Experimental areas abound. Ford left for the Monte with very limited information on differential oil temperatures; would the gearbox require a cooler? There had also been next to no time to prepare the car for ease of servicing. No one knew exactly how long it would take to change the gearbox/differential unit (which demands removal of the sump guard and the wishbones) under rally conditions; or indeed when and where such an operation might be necessary. Monte Carlo, then, was very much of a gamble for Boreham, but one which Peter Ashcroft felt fully justified in taking. As he says, "By RAC time, we shall have some of the answers."
Monte Carlo Fiestas eventually used modified G4 Escort pedal boxes after initially using revised Fiesta types. It is hoped to revert to modified Fiesta versions as soon as more time is available for development.
The standard of workmanship on the rally car (Ari's was built in Germany) was as one would expect from Boreham - exceptionally high. The way in which the department have sidestepped the hatchback's indigenous firewall sealing problem by moving the petrol tank to the rear along with the engine oil tank and double glazing the rear window with the addition of an extra bulkhead is very neat.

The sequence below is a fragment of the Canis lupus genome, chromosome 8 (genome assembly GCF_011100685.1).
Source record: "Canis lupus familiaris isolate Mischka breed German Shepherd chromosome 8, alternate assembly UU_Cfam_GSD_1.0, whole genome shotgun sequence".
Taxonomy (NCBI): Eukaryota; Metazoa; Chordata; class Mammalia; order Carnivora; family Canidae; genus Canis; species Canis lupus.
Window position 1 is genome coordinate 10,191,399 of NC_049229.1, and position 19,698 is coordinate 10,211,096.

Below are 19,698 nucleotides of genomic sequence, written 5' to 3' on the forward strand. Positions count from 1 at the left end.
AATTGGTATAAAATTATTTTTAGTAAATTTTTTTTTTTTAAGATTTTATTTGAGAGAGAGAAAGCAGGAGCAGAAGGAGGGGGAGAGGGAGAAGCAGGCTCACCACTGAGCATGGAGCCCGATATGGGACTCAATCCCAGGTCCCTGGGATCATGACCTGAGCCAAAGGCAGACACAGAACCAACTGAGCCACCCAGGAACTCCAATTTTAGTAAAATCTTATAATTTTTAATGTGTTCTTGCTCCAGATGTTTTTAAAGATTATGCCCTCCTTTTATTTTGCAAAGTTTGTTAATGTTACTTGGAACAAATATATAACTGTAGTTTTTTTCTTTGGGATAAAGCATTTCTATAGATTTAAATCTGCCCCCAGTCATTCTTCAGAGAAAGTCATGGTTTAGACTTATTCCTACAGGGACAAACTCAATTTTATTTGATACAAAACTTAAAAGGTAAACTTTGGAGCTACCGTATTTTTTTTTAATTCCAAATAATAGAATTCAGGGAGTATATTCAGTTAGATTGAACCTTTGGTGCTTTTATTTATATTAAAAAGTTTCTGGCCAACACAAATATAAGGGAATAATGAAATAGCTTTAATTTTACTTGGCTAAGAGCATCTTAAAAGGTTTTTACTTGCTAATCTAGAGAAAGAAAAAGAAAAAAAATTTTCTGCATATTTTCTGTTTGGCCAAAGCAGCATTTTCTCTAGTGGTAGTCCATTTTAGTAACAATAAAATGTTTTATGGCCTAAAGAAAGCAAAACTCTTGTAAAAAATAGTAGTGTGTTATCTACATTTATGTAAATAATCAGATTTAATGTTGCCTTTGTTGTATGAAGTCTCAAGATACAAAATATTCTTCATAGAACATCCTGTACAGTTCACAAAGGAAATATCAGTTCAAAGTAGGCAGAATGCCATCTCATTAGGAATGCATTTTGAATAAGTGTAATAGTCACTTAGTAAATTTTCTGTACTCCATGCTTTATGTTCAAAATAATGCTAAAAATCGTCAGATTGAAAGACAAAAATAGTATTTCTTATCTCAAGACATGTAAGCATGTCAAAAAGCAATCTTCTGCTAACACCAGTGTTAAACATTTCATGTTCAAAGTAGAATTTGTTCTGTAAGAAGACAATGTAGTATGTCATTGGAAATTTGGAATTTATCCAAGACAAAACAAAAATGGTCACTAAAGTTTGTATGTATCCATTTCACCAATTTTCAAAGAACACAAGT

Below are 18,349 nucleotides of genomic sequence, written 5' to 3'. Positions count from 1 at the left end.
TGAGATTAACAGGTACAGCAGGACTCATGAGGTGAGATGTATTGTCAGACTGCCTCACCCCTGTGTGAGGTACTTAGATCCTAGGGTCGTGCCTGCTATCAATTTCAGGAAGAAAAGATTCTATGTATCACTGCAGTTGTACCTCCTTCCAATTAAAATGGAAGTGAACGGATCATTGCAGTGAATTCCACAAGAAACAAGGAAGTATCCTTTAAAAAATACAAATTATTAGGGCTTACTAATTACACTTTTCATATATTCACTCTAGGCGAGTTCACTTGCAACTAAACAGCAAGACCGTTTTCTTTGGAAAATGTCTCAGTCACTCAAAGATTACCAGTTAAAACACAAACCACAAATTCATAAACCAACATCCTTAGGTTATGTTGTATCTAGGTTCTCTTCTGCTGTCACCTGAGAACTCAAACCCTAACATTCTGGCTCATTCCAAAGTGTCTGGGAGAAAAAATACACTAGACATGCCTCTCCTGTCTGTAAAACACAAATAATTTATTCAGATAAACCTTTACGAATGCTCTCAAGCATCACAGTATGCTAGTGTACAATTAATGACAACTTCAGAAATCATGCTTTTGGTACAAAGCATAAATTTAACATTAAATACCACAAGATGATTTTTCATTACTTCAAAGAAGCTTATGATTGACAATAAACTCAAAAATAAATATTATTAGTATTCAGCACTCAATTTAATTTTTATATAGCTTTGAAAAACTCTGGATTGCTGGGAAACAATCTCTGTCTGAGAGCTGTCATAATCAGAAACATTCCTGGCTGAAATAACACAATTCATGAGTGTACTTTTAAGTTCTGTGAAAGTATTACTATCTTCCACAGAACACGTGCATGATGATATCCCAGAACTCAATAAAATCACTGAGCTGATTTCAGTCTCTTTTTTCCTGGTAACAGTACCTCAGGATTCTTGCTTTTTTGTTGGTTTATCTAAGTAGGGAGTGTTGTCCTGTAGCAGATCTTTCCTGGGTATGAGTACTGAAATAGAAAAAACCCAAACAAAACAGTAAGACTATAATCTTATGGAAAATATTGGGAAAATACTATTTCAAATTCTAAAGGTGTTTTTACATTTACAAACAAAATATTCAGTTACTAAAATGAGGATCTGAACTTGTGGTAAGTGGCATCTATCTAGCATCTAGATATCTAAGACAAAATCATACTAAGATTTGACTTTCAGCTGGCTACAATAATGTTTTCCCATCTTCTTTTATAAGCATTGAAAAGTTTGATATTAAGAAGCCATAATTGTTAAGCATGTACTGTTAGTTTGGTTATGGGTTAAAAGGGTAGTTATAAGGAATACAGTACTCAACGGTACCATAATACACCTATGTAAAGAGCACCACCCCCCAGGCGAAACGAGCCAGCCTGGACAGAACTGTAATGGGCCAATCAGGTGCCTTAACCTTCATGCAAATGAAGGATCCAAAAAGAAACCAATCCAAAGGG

This year, with Roger Clark driving the G2 1600cc car on Sedan Products Internationals and John Taylor expected to be shaking up Castrol/Autosport crowd with a G5 BDA version, Fiesta will certainly be in the news.
Most of us said it wouldn't work when the idea was first mooted, and obviously there must be a limit to how much power can be transmitted to wheels that are also being steered …. but if that limit has not been found at 225bhp, then where the hell is it!?
Peter Ashcroft confidently expects to be able to homologate an all-alloy two litre BDA version in G4 if necessary …. to quote an opposition jingle, Ford Fiestas are being "built to win you over".
Article from CARS & CONVERSIONS, 6/1981: Fiesta competition
In this the first instalment of how we transformed our 'Concept' Fiesta from a roadster into a racer to compete in our own championship, John Pearson tells how the roll cage, racing seat, harness and other safety equipment were fitted. We also uprated the front and rear suspension …
AS WE TOLD YOU last month, the Popular Motoring team had just 20 days to transform our 'Concept' Fiesta into a racer to compete in our own series.
That could have been plenty of time if we were a professional racing team, but as we've got a mag to get out as well it meant that Staff Rotter Terry Gray, a couple of lads from our local Ford dealer, Peterborough Motors, and your truly did more than a few hours overtime.